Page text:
It all depends on what the coefficient of friction is, which I believe involves the density of air and the shape and density of the car. This can be found experimentally. With that term added our expression now looks like this:
The force of the drag is proportional to velocity. This makes me very curious now and I want to get that track and do a bunch of tests with varying weights and other things to find out how much effect this really has.
The placement of the weight may have something to do with the stability of the car also, to figure all these things out I'd have to do a more complicated analysis and look at the car as something more than just a point mass. I'm not going to do this, and now that I think of it, the urge to do a bunch of tests is leaving me too. I'm feeling content enough to just get those wheels turning smoothly, put weights on the cars till they are 5 ounces and enjoy the race.
I would like your input on the matter though. If you happen to have any insight on these things please let me know, I'm sure I've missed something.
Tuesday, January 20, 2009
The nails that make the axles have a few bumps on them out of the box. To smooth them out I mount the pointed side of the nail in the end of a power drill leaving the whole surface that will contact the wheel exposed.
That's just not going to be smooth enough for me though so I will then start using sandpaper, keep doing it over and over with a small strip of increasingly fine sandpaper.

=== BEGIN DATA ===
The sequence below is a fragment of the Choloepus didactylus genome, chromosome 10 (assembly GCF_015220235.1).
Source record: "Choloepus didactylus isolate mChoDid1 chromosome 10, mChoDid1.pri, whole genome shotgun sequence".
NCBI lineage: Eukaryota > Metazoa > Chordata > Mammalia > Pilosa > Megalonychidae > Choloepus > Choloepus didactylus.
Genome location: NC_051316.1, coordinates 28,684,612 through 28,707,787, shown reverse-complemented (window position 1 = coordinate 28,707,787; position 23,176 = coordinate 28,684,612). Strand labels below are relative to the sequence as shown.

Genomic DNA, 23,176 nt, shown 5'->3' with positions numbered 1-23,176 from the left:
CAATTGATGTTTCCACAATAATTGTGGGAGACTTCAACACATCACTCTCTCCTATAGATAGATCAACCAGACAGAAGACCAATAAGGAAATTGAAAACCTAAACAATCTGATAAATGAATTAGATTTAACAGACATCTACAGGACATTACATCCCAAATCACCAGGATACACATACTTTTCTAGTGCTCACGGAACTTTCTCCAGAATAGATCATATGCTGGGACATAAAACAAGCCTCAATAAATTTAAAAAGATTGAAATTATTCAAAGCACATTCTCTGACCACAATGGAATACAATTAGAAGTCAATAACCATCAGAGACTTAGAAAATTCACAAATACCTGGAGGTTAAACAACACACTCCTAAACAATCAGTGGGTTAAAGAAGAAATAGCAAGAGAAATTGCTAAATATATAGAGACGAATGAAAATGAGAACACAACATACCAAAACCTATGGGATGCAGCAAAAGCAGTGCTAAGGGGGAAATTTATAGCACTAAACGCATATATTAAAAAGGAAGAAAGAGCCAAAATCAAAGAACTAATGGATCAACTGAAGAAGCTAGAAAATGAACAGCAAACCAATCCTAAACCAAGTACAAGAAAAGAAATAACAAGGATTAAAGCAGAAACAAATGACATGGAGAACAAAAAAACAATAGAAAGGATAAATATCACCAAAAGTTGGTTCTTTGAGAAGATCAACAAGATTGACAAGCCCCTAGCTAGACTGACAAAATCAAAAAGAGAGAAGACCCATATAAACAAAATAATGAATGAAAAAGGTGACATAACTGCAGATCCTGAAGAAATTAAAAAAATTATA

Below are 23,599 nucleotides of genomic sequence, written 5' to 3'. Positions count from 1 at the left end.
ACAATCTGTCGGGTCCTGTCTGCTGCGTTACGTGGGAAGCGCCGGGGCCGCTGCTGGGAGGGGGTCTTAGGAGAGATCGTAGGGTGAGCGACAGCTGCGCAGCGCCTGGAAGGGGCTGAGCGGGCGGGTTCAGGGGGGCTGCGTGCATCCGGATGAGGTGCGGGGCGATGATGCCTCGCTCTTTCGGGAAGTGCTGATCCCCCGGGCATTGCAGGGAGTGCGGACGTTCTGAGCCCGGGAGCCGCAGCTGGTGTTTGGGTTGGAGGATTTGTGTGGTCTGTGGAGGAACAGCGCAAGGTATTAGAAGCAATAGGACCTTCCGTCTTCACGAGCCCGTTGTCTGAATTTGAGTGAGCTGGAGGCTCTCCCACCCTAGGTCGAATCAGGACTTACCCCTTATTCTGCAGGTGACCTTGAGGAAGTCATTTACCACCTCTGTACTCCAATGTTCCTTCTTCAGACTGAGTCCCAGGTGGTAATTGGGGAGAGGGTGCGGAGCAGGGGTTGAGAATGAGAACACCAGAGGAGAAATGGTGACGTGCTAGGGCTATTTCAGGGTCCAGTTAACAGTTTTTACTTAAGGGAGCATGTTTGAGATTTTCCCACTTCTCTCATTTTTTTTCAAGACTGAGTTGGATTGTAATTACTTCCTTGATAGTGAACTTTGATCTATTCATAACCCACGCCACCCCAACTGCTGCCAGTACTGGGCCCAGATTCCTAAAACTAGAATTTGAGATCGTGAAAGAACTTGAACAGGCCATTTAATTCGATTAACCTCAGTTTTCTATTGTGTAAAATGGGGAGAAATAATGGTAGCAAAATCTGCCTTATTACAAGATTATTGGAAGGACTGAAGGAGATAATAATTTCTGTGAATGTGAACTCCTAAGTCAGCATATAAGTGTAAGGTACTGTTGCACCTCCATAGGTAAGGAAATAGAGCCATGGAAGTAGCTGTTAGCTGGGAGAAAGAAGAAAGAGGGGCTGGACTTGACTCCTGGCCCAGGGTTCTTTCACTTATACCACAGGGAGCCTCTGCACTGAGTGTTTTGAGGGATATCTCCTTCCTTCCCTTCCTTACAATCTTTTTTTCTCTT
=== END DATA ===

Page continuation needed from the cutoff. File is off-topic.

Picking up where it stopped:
If you look in the paint section of the hardware store you will find some pretty fine sandpaper. What I have is 600 grit wet sandpaper. I've heard of finer sandpaper but Home Depot didn't have any. This will give you a pretty smooth nail. I also like to make sure that the underside of the nail head is smooth, that area will also contact the wheel.
After getting super smooth axles you should think about the back part of the wheel that will rub against the car, smooth this out and apply graphite here. Also put graphite on the part of the car that touches the wheel here. One more thing that I just thought of this year is the rubbing of the inside of the wheel on the raised part of the track that keeps the car in the lane. I'm going to make sure that part is smooth as well.
Wow, do I sound obsessed or what?
Hope this is helpful to someone out there.
Thursday, January 15, 2009
This will be my third pinewood derby as a scout leader. The race is two weeks away and the last two years my son Shule has been in the program so we made cars together. The first year he made the "Mammal Mobile".
He decided to make it brown and green camouflage with yellow eyes in front. The pink sticker is just for identification purposes during the race and wasn't part of the design. It wasn't a bad car but we got to the race as it was starting and didn't have time to apply any graphite. This was a disastrous move and I'm pretty sure his was the slowest car that year. Each time it went down the track you could hear the squeaking of the un-lubricated wheels. His was the only car that sounded like that! I felt so awful but he won the "best paint job" award and went home not totally devastated.
With lesson learned about how important graphite on the wheels is the next year was much better. He made the "Titan" which was to resemble a ship. He placed 4th out of about 18 and it was really very close. This is his car on the right just coming in short of the second place winner in red. You can imagine how close he was to the third place car.